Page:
On March 3, 2015, The Telegraph and a few other major news surces broke the quite extraordinary story that the chairman of the Nobel Peace Prize Committee – the body that decides who is awarded the Prize – former Norwegian PM Thorbjoern Jagland had been demoted; it’s the first time it has ever happened.
It was during his chairmanship the will of Alfred Nobel was ignored most systematically – e.g. by awarding the world’s allegedly most prestigious prize to President Obama, the EU and Chinese human rights (but pro-war) Liu Xiaobo.
It’s about 7 years ago that a small group of Scandinavian scholars decided to investigate how this prize is managed.
It documents how this prize is “prestigious” only for those who either a) have never read Alfred Nobe’s will; b) don’t believe it should be interpreted with respect for his motives and goals and c) have very little knowledge about peace and peace research.
Nobel’s formulation in his will is short and clear – the Peace Prize shall go “to the person who shall have done the most or the best work for fraternity between nations, for the abolition or reduction of standing armies and for the holding and promotion of peace congresses.” He calls such people “champions of peace”. More here.
Thus, the Nobel Peace Prize is not a do-good prize, not a human rights or environmental prize and not a pro-war prize.
But it is a reward work for disarmament, anti-militarism and the abolition of warfare and people – be it politicians, scholars, activists – who are pro-peace, champions of peace.
The legal challenges that the Nobel Peace Prize Watch has raised over the years can be found here.
The Nobel Peace Prize Watch
Over the years, the criticism of the Nobel Peace Prize Committee’s work has increased. Seven years ago, I cannot remember that any journalist who interviewed me about the Prize had read the will. Now about 75% of them seem to have before they call.
Fredrik Heffermehl, Oslo, and Tomas Magnusson, Gothenburg, have now established the Lay Down Your Arms Association which was incorporated and registered in Gothenburg, Sweden in 2014 with a Scandinavian and an International Advisory Board.
The Association’s first project has been to set up the Nobel Peace Prize Watch where you can acquaint yourself with the Prize, its history, background, the criticism over time, etc.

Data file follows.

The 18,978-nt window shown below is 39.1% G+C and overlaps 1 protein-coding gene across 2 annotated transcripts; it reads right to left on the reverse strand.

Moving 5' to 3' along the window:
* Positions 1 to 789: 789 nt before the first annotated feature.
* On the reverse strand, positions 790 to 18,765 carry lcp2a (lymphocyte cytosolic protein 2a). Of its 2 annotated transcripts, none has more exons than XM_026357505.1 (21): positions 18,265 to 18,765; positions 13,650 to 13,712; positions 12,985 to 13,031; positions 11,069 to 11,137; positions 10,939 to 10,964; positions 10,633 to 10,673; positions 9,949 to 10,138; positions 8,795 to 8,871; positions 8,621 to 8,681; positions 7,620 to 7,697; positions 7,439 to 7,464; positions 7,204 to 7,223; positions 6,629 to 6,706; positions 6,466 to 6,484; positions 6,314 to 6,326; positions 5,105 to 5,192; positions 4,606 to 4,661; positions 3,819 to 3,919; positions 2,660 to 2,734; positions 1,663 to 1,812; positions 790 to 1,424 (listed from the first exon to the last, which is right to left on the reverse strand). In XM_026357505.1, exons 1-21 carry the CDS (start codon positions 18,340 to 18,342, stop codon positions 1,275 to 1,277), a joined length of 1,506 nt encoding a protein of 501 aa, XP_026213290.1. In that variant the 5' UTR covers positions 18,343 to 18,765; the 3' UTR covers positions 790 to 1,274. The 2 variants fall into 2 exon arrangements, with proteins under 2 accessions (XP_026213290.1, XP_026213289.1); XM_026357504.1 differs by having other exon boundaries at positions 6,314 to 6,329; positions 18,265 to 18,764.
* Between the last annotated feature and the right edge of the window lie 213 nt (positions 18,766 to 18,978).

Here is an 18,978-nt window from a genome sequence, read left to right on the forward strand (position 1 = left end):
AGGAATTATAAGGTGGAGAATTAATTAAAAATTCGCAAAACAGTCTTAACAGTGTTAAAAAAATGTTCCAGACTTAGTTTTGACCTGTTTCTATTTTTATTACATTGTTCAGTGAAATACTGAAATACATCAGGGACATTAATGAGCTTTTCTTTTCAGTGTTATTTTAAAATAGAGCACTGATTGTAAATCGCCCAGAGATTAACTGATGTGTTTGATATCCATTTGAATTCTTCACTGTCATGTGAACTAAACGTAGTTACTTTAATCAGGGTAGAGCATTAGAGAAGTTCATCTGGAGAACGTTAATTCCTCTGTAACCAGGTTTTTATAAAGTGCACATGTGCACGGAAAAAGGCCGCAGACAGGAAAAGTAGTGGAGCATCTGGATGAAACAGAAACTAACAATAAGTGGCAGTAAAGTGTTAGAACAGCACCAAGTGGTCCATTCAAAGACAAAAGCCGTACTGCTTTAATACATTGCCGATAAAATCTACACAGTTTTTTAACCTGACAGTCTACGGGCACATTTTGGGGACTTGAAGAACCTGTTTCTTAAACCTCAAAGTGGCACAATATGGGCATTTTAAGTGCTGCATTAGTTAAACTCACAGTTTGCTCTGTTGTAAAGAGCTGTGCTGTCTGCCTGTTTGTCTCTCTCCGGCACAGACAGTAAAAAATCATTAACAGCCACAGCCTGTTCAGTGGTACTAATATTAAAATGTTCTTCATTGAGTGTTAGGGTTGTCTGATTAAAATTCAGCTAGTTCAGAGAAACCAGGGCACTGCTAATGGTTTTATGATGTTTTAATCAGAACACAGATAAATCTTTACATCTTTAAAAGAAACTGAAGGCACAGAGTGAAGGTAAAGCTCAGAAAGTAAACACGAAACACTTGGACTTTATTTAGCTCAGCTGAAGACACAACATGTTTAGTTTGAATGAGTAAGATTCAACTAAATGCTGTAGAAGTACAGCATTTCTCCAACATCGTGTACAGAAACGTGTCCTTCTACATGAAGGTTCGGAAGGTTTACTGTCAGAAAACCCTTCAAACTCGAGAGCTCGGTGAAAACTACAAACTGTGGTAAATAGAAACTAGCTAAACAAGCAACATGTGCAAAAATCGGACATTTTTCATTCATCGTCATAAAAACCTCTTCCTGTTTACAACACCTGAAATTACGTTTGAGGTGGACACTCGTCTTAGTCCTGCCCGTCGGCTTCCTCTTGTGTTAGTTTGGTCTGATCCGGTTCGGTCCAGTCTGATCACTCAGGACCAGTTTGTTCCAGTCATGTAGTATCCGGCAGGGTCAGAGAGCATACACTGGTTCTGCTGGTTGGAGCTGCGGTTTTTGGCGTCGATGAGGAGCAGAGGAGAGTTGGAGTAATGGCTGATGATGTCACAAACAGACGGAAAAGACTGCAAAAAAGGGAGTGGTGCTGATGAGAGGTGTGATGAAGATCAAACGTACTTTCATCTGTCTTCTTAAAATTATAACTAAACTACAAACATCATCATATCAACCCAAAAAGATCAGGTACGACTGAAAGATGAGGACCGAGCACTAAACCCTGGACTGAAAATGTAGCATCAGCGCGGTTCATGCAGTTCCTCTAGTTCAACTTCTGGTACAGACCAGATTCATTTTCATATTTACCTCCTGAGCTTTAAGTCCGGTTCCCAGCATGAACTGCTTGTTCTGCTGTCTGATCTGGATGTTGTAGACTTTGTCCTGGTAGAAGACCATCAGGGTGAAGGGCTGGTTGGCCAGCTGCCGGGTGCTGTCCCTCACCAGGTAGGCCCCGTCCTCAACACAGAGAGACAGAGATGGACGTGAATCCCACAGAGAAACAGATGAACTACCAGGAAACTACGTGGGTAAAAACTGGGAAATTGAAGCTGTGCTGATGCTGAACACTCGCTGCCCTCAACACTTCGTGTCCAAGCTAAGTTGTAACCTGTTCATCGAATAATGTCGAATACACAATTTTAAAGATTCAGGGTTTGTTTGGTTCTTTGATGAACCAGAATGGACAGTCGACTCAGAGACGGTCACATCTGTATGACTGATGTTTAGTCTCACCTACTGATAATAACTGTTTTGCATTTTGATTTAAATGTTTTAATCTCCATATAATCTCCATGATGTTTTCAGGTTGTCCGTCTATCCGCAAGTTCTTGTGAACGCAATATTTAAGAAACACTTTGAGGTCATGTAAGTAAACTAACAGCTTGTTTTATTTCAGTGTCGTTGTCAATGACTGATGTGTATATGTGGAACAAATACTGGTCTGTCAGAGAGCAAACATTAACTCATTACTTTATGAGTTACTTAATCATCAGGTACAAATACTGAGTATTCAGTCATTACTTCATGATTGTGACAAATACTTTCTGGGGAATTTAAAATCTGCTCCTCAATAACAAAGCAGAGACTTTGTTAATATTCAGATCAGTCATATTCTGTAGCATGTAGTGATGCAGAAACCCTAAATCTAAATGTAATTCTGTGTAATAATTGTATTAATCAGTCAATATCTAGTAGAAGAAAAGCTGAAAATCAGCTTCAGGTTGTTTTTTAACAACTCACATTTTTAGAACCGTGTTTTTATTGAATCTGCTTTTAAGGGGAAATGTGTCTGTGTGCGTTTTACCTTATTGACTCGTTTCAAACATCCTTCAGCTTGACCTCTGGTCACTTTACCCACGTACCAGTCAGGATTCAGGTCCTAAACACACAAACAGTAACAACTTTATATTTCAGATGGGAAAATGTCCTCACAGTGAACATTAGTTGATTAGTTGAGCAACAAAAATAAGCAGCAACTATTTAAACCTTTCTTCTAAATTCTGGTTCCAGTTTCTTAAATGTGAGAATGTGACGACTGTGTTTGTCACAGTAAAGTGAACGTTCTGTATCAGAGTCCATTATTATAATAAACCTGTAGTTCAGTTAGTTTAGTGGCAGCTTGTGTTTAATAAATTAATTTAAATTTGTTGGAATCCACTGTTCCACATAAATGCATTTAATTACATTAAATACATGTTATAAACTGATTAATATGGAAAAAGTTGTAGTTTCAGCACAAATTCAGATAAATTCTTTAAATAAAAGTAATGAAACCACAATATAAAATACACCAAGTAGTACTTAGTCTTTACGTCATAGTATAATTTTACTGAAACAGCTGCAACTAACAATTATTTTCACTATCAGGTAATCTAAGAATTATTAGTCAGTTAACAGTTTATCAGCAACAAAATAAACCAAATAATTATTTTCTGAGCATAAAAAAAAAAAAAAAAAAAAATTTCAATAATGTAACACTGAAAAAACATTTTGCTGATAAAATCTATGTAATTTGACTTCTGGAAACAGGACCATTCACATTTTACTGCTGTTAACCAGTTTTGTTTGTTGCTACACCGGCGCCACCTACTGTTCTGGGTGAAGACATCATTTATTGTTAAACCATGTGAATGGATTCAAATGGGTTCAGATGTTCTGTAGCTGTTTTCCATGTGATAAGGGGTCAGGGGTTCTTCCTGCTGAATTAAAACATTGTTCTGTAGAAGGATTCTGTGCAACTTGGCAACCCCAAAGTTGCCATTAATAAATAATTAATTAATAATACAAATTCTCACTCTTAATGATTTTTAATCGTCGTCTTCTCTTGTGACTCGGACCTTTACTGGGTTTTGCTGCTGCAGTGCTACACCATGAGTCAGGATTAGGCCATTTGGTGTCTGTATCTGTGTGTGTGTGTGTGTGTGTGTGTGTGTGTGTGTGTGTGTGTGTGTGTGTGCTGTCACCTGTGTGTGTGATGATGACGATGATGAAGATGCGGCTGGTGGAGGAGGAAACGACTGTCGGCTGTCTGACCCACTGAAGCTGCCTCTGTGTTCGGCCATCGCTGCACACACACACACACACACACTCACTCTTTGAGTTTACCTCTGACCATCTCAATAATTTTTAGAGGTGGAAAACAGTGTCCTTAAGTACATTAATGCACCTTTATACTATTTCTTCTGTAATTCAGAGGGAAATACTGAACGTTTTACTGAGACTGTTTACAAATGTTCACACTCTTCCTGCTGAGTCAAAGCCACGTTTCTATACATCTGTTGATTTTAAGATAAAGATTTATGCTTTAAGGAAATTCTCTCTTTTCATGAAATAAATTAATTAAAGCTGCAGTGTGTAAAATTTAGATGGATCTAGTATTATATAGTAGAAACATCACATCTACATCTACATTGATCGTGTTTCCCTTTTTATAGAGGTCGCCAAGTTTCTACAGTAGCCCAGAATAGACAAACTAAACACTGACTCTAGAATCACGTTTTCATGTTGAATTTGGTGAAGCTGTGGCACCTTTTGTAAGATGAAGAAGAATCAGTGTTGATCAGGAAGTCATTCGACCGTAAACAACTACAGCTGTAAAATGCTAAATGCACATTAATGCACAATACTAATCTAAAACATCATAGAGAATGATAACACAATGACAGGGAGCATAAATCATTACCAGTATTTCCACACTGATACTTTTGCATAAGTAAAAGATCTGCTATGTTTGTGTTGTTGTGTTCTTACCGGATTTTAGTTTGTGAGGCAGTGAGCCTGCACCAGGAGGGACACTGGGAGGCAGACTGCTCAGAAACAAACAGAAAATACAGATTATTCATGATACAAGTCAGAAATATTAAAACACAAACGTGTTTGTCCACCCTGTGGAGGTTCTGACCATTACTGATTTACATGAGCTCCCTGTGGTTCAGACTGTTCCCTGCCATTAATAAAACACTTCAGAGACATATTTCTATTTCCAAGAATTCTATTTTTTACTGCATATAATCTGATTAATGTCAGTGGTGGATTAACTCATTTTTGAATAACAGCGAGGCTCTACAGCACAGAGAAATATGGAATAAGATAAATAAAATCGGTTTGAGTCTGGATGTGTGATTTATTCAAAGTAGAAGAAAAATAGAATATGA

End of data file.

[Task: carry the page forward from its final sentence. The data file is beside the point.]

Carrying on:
The Nobel Peace Prize Watch has written a detailed letter, dated February 20, 2015, to the Norwegian Parliament, The Nobel Foundation in Stockholm and to the Norwegian Nobel Committee outlining what must be done and why a watch has become necessary.
These initiatives have, with few exceptions, been ignored by the media, media which profess to practise freedom of expression and freedom of the media but seem to hesitate to challenge the political establishment that preserves this prize as an emblem for Norway and its security and foreign policy.
Why? Few seem to be aware that the Nobel Committee, in constrast to other Nobel prize selection bodies, consists of former MPs and not of experts in the broad field of peace.
It is worth also mentioning that Nobel in his will stipulated that the Norwegian Parliament should appoint a qualified committe; he did not say it should consist of its members.
These circumstances place the “prestigious” Prize in danger of being tied to Norwegian political interests.
Whether this danger is big or small can be debated but not the fact that it is peculiar that the Peace Prize is the only one that doesn’t require any particular scientific or other competence – as if peace was not an area of knowledge, research and professionalism.
Breaking the Secrecy: the Candidates
An global research effort has been made to break the secrecy surrounding the selection process for the Prize and publish a list of known candidates for 2015 with documentation.
Transparency makes it possible for everyone to see for themselves which candidates satisfy Alfred Nobel’s criteria, which candidates are selected by the Commitee and whether or not some were available who do satisfy the criteria.
Allegedly there are around 300 for 2015 and here is the result of the research – a list of the so far 25 known, documented candidates.*
You can read about each candidate, see who nominated them and with what motivations. And if you know about nominations not mentioned here, please alert the Nobel Peace Prize Watch.
The Prize Must Come Back to Alfred Nobel’s Champions of Peace
The work, begun 7 years ago, to create debate about the Nobel Peace Prize has gained momentum.
It is unacceptable that the millions of people around the world who work for peace in the sense Alfred Nobel intended have been deprived of what is truly the most prestigious and noble thing: to be rewarded for their struggle against militarism and for a world with much fewer weapons and wars.
That work will be intensified and continue to develop a critical mass in support of Alfred Nobel’s will. I kindly urge you to spread this message through traditional media, social media and your various communities.
Jan Oberg is director of the Transnational Foundation for Peace & Future Research in Lund, Sweden.